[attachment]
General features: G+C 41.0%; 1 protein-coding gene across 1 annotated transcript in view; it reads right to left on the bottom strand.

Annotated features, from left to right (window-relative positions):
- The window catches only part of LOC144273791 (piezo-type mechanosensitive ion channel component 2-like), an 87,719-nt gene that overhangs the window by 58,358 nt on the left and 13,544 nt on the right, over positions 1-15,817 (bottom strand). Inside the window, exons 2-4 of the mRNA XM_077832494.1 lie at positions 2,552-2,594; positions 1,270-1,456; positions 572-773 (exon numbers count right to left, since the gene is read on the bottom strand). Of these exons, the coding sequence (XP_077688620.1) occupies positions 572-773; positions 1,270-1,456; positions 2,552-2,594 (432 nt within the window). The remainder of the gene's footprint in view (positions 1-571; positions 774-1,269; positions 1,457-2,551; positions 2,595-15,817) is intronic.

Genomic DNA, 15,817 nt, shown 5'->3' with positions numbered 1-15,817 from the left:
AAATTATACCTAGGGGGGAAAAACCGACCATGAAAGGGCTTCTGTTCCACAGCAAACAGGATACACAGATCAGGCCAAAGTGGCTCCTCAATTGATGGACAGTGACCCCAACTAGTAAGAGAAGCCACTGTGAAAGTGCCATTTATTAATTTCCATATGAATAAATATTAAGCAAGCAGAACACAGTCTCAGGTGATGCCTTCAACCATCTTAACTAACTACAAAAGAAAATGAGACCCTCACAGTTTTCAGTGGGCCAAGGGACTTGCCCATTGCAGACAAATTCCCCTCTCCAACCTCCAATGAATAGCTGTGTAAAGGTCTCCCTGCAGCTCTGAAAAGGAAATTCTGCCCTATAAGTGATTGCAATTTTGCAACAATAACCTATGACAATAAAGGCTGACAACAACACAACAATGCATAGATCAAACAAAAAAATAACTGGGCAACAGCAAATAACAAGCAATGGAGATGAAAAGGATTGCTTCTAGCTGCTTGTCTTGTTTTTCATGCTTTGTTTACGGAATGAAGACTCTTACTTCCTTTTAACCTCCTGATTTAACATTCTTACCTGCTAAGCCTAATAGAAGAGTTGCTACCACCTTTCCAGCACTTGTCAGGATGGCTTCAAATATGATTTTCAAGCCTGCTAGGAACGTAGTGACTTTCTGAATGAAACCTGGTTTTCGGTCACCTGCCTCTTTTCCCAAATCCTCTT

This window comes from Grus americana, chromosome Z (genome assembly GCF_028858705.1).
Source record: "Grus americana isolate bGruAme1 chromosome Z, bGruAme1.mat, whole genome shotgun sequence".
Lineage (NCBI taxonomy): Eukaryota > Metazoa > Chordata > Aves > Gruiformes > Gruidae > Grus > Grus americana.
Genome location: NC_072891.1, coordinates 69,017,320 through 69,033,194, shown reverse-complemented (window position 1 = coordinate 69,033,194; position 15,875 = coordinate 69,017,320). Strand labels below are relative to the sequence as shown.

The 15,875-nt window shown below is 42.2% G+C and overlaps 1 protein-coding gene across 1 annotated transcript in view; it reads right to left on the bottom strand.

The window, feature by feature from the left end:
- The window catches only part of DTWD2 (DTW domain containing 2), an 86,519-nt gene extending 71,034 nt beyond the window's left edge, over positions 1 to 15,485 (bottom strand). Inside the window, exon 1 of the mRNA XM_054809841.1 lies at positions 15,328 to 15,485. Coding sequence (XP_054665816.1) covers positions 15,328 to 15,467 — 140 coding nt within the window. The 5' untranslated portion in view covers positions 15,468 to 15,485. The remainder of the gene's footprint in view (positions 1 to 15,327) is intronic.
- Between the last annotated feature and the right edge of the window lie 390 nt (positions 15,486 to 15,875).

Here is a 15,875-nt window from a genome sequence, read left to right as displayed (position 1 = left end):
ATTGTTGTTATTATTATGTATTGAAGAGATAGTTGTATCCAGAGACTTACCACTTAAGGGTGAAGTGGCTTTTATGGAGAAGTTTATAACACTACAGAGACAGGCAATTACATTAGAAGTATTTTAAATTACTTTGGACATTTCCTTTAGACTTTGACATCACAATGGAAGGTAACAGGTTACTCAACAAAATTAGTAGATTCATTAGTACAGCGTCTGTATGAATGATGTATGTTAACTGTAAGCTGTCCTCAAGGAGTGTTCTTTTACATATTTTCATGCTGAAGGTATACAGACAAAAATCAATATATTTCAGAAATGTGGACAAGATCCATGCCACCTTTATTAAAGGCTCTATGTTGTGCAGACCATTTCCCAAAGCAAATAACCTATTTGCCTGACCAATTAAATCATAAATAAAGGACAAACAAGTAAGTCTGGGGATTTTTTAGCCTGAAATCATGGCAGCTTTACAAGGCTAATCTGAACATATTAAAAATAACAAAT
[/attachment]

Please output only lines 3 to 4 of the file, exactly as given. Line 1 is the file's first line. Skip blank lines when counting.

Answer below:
- The window catches only part of LOC144273791 (piezo-type mechanosensitive ion channel component 2-like), an 87,719-nt gene that overhangs the window by 58,358 nt on the left and 13,544 nt on the right, over positions 1-15,817 (bottom strand). Inside the window, exons 2-4 of the mRNA XM_077832494.1 lie at positions 2,552-2,594; positions 1,270-1,456; positions 572-773 (exon numbers count right to left, since the gene is read on the bottom strand). Of these exons, the coding sequence (XP_077688620.1) occupies positions 572-773; positions 1,270-1,456; positions 2,552-2,594 (432 nt within the window). The remainder of the gene's footprint in view (positions 1-571; positions 774-1,269; positions 1,457-2,551; positions 2,595-15,817) is intronic.

Genomic DNA, 15,817 nt, shown 5'->3' with positions numbered 1-15,817 from the left: